Mitsubishi heading for the skies with new passenger jets

The Mitsubishi Aircraft Corporation recently displayed its fleet of five flight test aircraft in its Mitsubishi Regional Jet (MRJ) programme during last week's Regional Airline Association annual convention in Cleveland, Ohio.

Mitsubishi also provided updates on its flight test program at the convention, announcing that it had added four more US sites to its planned flight tests, which includes an engineering centre in Seattle.

Mitsubishi’s first test flight is scheduled for September or October, with the MRJ program set to be delivered during the second quarter of 2017.

Mitsubishi unveiled the MRJ at a rollout ceremony in October, and will be the first airliner designed and produced in Japan since the 1960s.

The twin-engine regional aircraft is being manufactured at Mitsubishi Heavy Industries’ Shipyard & Machinery Works in Kobe (wing assembly), as well as Mitsubishi Heavy Industries Aero Engines in Komaki (final assembly of engines).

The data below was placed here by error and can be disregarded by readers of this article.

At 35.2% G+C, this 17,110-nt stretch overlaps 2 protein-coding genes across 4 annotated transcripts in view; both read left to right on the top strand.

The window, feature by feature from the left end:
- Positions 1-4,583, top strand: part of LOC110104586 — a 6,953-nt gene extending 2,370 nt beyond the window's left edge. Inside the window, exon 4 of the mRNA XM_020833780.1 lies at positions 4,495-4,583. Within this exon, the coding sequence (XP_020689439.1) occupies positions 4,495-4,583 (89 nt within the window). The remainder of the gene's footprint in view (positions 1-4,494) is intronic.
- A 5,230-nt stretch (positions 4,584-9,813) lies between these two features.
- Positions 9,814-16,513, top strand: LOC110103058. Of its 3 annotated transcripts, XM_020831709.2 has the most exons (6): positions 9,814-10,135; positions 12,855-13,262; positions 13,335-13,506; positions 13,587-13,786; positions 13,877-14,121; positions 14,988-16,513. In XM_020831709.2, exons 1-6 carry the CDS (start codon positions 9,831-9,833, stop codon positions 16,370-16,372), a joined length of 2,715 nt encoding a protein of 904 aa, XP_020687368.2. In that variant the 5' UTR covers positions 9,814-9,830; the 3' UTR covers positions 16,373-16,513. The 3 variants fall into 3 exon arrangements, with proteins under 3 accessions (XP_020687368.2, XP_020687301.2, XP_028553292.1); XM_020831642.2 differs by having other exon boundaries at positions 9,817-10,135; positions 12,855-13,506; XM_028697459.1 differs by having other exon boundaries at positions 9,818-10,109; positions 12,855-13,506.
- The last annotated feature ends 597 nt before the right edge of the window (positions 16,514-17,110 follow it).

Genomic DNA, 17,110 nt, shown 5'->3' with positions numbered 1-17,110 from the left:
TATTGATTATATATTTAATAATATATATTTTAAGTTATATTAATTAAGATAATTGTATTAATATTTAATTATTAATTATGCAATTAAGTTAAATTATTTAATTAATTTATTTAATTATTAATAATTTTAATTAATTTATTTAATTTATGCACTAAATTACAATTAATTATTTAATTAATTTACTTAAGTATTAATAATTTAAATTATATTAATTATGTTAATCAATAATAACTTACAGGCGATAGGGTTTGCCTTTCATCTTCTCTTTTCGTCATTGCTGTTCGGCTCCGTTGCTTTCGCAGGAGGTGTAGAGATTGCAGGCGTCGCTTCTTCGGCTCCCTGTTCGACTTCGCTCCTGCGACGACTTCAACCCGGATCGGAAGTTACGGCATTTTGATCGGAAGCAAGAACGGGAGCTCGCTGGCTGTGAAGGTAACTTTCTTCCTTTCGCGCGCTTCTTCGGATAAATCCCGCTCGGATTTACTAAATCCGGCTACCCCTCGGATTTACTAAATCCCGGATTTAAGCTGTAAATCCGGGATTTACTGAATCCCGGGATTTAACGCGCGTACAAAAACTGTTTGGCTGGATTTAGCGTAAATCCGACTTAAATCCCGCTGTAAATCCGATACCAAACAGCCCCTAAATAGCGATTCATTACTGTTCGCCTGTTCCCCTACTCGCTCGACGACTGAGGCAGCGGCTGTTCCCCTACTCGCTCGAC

The aircraft will be prepared for flight and reach final stage of completion near Mitsubishi Aircraft Corporation’s head office, which was relocated to the Nagoya Airport Terminal Building.

The headquarters is next to a new assembly plant where the jets final assembly, ground testing and flight tests are performed.

The new plant being constructed will also perform final assembly, outfitting and painting of the new airplanes.

The MRJ program is made up of a range of 70 to 90 seat next-generation regional jets which will offer substantially higher fuel efficiency as well as reductions in noise and emissions.

Mitsubishi said 407 units of the MRJ (223 firm) have been ordered so far, from companies including Japan Airlines and US companies Eastern Airlines and SkyWest.

The MRJ will feature a four-abreast seat configuration, large overhead bins and a slim seat to help increase the comfort of passengers.